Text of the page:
It’s another example of privatizing the profit and putting all of the risk on American tax payers.

Sadly, it doesn’t stop there. Banks receive special dispensation and protection under the new version of the Emergency Manager law passed by Michigan Republicans and signed into law by Governor Rick Snyder, Public Act 436. The new law replaces one sent to the rubbish bin by Michigan voters last November and goes into effect later this month. One aspect of the law that hasn’t gotten much attention is Section 11(1)(b):

Sec. 11. (1) An emergency manager shall develop and may amend a written financial and operating plan for the local government. The plan shall have the objectives of assuring that the local government is able to provide or cause to be provided governmental services essential to the public health, safety, and welfare and assuring the fiscal accountability of the local government. The financial and operating plan shall provide for all of the following:

(a) Conducting all aspects of the operations of the local government within the resources available according to the emergency manager’s revenue estimate.

(b) The payment in full of the scheduled debt service requirements on all bonds, notes, and municipal securities of the local government, contract obligations in anticipation of which bonds, notes, and municipal securities are issued, and all other uncontested legal obligations.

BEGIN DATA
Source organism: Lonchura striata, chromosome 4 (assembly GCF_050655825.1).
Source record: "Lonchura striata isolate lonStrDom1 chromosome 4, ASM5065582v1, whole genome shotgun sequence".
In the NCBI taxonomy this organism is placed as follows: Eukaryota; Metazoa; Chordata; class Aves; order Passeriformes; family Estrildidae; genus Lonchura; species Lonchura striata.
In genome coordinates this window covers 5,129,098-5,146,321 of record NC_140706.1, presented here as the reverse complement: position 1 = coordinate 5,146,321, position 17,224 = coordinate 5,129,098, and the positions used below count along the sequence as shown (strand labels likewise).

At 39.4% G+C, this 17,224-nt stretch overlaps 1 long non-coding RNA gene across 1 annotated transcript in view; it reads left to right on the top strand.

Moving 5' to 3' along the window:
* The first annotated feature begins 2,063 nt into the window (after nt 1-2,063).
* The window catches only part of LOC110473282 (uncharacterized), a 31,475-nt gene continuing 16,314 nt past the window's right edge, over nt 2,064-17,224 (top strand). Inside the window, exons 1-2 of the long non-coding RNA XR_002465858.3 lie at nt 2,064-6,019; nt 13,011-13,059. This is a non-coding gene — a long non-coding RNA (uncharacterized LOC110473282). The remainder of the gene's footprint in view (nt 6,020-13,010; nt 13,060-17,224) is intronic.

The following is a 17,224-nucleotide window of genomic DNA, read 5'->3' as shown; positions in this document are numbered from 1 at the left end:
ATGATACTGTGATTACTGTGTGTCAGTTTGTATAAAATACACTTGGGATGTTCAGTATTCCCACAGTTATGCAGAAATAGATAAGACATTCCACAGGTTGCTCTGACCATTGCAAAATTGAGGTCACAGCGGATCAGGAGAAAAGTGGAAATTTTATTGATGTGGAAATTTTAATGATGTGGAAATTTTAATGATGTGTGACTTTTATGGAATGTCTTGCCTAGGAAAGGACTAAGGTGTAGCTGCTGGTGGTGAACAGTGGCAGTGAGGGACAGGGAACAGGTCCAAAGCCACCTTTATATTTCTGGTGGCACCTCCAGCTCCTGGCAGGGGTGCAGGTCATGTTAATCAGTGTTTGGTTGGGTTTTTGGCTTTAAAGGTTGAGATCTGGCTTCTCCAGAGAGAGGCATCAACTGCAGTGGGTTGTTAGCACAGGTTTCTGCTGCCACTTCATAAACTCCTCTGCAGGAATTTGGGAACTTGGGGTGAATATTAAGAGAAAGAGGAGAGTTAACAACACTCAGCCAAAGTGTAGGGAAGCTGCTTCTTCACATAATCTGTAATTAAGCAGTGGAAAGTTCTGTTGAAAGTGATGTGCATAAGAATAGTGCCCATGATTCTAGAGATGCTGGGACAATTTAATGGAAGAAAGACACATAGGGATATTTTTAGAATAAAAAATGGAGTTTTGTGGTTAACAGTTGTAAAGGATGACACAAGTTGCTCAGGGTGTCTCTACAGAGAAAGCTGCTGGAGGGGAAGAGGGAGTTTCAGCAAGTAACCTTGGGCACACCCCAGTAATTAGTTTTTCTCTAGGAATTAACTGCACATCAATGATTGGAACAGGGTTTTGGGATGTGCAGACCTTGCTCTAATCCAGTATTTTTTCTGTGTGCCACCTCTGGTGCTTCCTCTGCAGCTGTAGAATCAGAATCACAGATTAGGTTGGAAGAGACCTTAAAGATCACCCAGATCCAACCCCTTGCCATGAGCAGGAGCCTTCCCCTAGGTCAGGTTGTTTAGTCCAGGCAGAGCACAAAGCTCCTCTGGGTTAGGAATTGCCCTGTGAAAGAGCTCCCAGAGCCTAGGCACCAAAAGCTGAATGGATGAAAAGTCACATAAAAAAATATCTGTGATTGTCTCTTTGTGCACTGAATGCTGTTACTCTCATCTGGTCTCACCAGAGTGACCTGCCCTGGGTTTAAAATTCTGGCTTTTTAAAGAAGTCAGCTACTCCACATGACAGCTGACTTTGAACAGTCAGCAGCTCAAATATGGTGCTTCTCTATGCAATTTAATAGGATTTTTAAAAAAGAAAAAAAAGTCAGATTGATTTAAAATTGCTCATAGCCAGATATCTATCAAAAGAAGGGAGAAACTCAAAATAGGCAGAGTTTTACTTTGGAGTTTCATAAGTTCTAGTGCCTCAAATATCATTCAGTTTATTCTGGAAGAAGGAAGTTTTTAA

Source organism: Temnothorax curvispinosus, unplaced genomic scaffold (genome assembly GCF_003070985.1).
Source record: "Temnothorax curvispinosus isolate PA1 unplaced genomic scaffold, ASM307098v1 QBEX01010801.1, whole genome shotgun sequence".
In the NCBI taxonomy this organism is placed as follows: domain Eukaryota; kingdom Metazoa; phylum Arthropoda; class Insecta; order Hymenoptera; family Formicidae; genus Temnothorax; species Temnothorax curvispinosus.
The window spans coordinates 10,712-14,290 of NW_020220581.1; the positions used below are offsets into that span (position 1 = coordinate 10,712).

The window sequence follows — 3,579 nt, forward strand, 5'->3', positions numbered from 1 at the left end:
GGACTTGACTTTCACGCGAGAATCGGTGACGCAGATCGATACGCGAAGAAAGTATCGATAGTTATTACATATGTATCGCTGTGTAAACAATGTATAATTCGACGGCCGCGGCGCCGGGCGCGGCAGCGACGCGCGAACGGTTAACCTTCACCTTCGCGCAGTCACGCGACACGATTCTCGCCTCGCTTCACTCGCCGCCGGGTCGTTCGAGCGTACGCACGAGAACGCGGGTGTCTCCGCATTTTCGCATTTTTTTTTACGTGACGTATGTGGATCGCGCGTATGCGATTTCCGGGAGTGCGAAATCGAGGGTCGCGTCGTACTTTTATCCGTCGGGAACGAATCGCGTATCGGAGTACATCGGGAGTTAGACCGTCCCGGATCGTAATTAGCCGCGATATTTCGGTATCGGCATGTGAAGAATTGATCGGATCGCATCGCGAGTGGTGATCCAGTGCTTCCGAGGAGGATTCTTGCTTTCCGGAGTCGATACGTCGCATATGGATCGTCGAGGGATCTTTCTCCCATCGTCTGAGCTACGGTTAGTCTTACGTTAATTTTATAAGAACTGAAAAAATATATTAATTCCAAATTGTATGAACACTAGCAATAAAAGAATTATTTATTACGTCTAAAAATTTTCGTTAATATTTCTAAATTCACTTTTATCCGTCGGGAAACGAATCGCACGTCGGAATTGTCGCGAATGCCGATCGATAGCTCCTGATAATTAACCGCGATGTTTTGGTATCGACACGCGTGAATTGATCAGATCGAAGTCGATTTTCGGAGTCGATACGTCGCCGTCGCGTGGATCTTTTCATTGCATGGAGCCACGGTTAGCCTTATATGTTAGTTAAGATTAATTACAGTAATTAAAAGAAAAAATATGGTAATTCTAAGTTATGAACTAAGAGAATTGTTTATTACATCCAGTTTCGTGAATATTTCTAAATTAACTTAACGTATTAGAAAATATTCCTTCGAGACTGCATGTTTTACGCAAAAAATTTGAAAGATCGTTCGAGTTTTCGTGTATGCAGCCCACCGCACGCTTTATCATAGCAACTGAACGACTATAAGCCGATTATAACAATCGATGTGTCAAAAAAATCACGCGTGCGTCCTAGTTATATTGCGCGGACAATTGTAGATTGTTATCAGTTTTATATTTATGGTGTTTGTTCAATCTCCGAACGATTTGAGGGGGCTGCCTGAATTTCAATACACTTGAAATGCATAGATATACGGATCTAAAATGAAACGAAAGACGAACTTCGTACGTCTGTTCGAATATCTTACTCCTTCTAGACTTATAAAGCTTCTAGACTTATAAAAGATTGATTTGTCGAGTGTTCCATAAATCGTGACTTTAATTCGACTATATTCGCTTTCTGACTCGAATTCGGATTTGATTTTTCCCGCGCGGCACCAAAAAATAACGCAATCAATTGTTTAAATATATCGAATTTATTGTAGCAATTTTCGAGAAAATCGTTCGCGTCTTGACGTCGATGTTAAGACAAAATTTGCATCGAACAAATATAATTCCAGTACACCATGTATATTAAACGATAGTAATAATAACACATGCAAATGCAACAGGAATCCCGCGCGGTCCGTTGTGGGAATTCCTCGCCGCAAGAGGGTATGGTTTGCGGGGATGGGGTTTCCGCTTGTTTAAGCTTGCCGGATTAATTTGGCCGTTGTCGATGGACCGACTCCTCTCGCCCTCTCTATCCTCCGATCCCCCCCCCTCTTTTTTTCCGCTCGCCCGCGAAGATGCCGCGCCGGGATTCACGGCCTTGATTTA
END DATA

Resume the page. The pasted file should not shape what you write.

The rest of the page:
So, not only have the big banks reaped hundreds of millions of dollars in fees and avoided taxes by walking away from foreclosed properties, they are first in line to get paid when Detroit’s debt problem is resolved. To add insult to financial injury, the banks will be paid “in full”, not risking anything if the city goes into bankruptcy. This is in contrast to other creditors who may get paid only pennies on the dollar if Detroit eventually does go through Chapter 9 municipal bankruptcy, something newly-minted Emergency Financial Manager Kevyn Orr says may be a possibility.

This one sentence buried on page 10 of the 22-page law is a big wet kiss to the banks that have already profited handsomely as Detroit circles the drain. And it’s going almost completely unnoticed.